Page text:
CREDITS TO GOONERLOVER66
Who says that the Manchester United academy is dead and buried? Sylvan Ebanks-Blake is one of the many graduates of the aforementioned academy who have failed to pierce into the first team squad of Manchester United, and that was certainly not through lack of ability or the wrong attitude but because United simply had too many players ahead of Ebanks-Blake and it was inevitable that they had to let him go. Like his former partner Giuseppe Rossi, Ebanks-Blake has come into prominence elsewhere and has similarly exploded onto the football scene that has left many excited about where his future lies for both club and country. His potential and ability has always been quite obvious, it may surprise some MLS fans but Ebanks-Blake's form at Manchester United made Kenny Cooper look like a second-rate striker. He left the Manchester United academy in 2006, despite a wonderful record with the reserves and a successful loan in Belgium, and was snapped up by Plymouth Argyle for a fee of Â£200,000 (potentially rising higher depending on how successful he would be) and didn't make the most immediate effect, scoring most of his goals towards the end of his first season at Plymouth Argyle. The second season proved to be far better and he kicked it off with 11 league goals before New Years Eve and by this point he had made himself a firm favourite with the Pilgrims, for them nothing could go wrong! That is, until January came around. In January 2008, Plymouth Argyle saw a mass exodus of first-team talent of which few teams worldwide had ever experienced. Ãkos BuzsÃ¡ky, David Norris, Barry Hayles and Dan Gosling all left Plymouth Argyle in that transfer period and alas so did our protagonist, Sylvan Ebanks-Blake, and he moved to Wolverhampton Wanderers to replace Freddy Eastwood and the mercurial Jay Bothroyd, who both could not gel with the team and experienced a severe goal-scoring drought within the period. Ebanks-Blakeâ€™s transfer was certainly not futile and he started his career at Wolves in the same vein that he ended his Plymouth Argyle career, scoring 7 goals in his first 8 starts and ended the season with 23 goals to his name (accrued from his Plymouth Argyle goals) and the Golden Boot for the Championship. Surely he couldnâ€™t follow up on a such a season, could he? Well, with the season 13 games strong, Ebanks-Blake had already scored 9 times. Fast forward to....now and youâ€™ll find that Ebanks-Blake has scored 25 goals, has won the Championship Player of the Year award and scored the goal that helped Wolves achieve automatic promotion! He maintained a level of consistency throughout the season so high that, even when the rest of the Wolves team tapered off, our man Sylvan was still scoring prolifically. At this point in an article I tend to compare the player to another, don't I? In this case, I think that the attributes that Ebanks-Blake has makes in the comparison rather easy. He has, in my mind, a similar playing style and traits to Jimmy Floyd Hasselbaink; Strong, decent turn of pace, powerful shooting, frequently attacking, can make something out of nothing, fat arse. Itâ€™s all there!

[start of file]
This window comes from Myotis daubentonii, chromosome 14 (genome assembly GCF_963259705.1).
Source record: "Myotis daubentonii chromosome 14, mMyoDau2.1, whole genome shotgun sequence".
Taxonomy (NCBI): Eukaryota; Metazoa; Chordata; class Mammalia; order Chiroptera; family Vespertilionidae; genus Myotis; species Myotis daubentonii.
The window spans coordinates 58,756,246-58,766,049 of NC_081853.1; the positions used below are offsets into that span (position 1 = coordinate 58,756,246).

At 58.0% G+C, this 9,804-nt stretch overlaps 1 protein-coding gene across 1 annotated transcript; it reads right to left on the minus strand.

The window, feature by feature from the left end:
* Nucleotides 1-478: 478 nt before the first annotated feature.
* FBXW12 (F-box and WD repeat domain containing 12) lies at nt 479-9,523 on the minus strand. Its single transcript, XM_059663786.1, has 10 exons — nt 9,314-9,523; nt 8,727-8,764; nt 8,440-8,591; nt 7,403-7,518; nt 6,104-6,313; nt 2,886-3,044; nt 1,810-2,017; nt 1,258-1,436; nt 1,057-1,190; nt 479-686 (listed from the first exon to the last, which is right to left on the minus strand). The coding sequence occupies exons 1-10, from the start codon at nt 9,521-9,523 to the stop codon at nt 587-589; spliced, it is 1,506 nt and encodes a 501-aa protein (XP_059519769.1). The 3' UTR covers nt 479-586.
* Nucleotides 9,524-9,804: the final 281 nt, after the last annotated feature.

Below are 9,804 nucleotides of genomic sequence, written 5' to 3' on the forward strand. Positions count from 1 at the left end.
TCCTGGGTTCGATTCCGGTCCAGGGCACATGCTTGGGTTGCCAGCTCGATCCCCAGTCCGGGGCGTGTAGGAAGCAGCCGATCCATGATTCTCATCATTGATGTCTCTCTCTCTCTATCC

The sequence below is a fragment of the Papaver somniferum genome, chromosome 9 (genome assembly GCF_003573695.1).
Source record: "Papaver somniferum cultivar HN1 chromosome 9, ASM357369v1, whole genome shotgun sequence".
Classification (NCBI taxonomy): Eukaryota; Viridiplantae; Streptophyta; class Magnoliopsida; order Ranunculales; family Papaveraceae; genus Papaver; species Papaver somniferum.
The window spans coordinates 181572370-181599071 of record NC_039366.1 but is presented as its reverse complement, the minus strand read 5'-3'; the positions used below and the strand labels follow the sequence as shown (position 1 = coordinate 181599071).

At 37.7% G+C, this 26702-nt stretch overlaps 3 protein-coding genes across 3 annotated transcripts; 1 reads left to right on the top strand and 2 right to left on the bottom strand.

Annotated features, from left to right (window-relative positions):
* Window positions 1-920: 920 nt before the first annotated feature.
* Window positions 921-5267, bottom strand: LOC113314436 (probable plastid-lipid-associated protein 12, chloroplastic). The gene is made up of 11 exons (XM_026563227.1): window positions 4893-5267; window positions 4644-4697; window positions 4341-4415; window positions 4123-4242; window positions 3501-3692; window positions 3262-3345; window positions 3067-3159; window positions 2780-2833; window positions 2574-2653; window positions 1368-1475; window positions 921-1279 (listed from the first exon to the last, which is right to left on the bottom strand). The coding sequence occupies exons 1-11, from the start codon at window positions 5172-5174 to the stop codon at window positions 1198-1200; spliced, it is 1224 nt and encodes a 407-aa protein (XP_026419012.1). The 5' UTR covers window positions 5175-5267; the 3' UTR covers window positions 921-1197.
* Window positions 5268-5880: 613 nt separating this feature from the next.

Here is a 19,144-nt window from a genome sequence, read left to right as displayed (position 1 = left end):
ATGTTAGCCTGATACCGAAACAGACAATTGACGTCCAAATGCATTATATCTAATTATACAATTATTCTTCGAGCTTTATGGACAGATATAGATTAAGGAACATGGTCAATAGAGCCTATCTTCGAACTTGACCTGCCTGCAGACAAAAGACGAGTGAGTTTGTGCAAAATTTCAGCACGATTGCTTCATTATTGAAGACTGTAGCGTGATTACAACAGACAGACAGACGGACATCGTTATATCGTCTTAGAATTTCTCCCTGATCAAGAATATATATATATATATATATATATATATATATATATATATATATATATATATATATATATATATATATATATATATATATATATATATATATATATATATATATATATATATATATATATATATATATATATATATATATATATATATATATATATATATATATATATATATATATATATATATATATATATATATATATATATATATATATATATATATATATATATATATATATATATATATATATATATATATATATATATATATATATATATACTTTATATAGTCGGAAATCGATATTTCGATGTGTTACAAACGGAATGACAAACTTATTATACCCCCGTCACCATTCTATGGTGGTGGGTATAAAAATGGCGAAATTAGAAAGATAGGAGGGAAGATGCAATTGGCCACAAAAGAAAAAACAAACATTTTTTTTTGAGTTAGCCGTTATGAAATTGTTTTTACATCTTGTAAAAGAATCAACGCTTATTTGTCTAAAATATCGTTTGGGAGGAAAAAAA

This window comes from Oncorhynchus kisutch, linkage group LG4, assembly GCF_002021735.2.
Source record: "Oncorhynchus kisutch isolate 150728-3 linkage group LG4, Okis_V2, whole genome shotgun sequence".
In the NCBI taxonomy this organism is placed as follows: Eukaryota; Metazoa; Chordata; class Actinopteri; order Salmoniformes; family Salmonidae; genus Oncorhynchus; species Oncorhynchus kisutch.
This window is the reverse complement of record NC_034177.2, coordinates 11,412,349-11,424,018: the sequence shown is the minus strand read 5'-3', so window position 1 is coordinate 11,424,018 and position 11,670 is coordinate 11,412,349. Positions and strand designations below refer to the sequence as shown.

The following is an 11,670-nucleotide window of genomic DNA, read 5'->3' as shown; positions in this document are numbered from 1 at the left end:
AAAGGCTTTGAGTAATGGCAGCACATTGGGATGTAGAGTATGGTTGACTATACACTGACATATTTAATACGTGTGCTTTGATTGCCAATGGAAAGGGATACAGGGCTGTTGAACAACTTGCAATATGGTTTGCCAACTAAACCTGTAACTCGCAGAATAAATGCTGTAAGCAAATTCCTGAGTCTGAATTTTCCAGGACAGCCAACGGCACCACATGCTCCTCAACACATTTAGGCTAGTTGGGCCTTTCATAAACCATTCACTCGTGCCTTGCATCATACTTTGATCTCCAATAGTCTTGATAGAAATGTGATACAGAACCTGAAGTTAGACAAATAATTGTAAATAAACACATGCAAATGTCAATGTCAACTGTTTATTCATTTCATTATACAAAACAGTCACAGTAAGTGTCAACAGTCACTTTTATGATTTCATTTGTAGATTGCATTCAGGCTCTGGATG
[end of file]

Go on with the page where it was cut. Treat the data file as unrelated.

Ebanks-Blakeâ€™s positioning is not an area of his that I rate highly. Although a prominent and prolific goal-scorer who does score a lot of goals within the opposition box, it is not his positioning that gets him into these scoring positions. He gets into these positions mostly due to the long-balls from the Wolves midfield in which Ebanks-Blake runs as the ball is being played, using his immense strength and pace to get past the opposition defenders, and then simply slams the ball into the net. Or where he makes a late, but well-timed run, from behind the defender to score. Itâ€™s quite a good variety of tactics but they can only truly be adopted at a level in which the opposing defenders have comparatively poor positional sense. And from his style of play we can see that he doesnâ€™t show the same sort of positioning ability as the likes of James Beattie and Kevin Phillips have shown at this level (although both have them have shown decent positioning in the top-flight too). Heck, in his Manchester United days this was one of the aspects in which Giuseppe Rossi was the more accomplished.
Ebanks-Blake has the type of physique that draws people to criticise him for being overweight and I think it shows a little bit in his overall stamina. He is very much a short-burst player in the runs that he makes, with or without the ball, and is not constantly involved in build-up play. However, when he appears, he certainly makes his presence felt. As I have mentioned before, and will do throughout the analysis, his immense strength is arguably the biggest contributory factor towards his goal-scoring. He brushes defenders aside with such ease, and with a good level of pace he has been nigh on unstoppable in the Championship. It is also a highly beneficial area to his aerial ability and is a real pain for defenders, as he backs into them after seemingly allowing them free jumps, regardless of how strong they are. It is likely that heâ€™ll surprise quite a few Premier League defenders (Well, those who havenâ€™t paid attention to the potential new competition) with his strength because - letâ€™s face it - regardless of his build, his rather diminutive height does not give the impression of oxen-like strength.